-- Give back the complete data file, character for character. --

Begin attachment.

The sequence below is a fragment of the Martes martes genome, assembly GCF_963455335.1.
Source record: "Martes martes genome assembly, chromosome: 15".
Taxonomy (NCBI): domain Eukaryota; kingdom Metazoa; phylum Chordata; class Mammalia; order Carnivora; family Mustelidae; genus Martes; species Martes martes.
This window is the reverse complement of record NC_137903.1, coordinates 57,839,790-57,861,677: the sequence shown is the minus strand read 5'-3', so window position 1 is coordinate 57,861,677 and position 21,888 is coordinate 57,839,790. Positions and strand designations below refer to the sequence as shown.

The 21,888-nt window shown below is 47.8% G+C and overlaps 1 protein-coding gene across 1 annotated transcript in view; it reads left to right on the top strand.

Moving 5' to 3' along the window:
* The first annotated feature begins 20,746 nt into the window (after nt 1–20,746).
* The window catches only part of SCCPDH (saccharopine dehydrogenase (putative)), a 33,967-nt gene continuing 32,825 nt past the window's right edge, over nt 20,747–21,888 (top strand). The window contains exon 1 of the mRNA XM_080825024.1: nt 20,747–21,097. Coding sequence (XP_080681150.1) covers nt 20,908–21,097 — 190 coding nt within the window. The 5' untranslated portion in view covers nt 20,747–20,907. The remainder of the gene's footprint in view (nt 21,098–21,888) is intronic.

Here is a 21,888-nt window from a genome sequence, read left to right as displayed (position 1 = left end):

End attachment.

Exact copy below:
The sequence below is a fragment of the Martes martes genome, assembly GCF_963455335.1.
Source record: "Martes martes genome assembly, chromosome: 15".
Taxonomy (NCBI): domain Eukaryota; kingdom Metazoa; phylum Chordata; class Mammalia; order Carnivora; family Mustelidae; genus Martes; species Martes martes.
This window is the reverse complement of record NC_137903.1, coordinates 57,839,790-57,861,677: the sequence shown is the minus strand read 5'-3', so window position 1 is coordinate 57,861,677 and position 21,888 is coordinate 57,839,790. Positions and strand designations below refer to the sequence as shown.

The 21,888-nt window shown below is 47.8% G+C and overlaps 1 protein-coding gene across 1 annotated transcript in view; it reads left to right on the top strand.

Moving 5' to 3' along the window:
* The first annotated feature begins 20,746 nt into the window (after nt 1–20,746).
* The window catches only part of SCCPDH (saccharopine dehydrogenase (putative)), a 33,967-nt gene continuing 32,825 nt past the window's right edge, over nt 20,747–21,888 (top strand). The window contains exon 1 of the mRNA XM_080825024.1: nt 20,747–21,097. Coding sequence (XP_080681150.1) covers nt 20,908–21,097 — 190 coding nt within the window. The 5' untranslated portion in view covers nt 20,747–20,907. The remainder of the gene's footprint in view (nt 21,098–21,888) is intronic.

Here is a 21,888-nt window from a genome sequence, read left to right as displayed (position 1 = left end):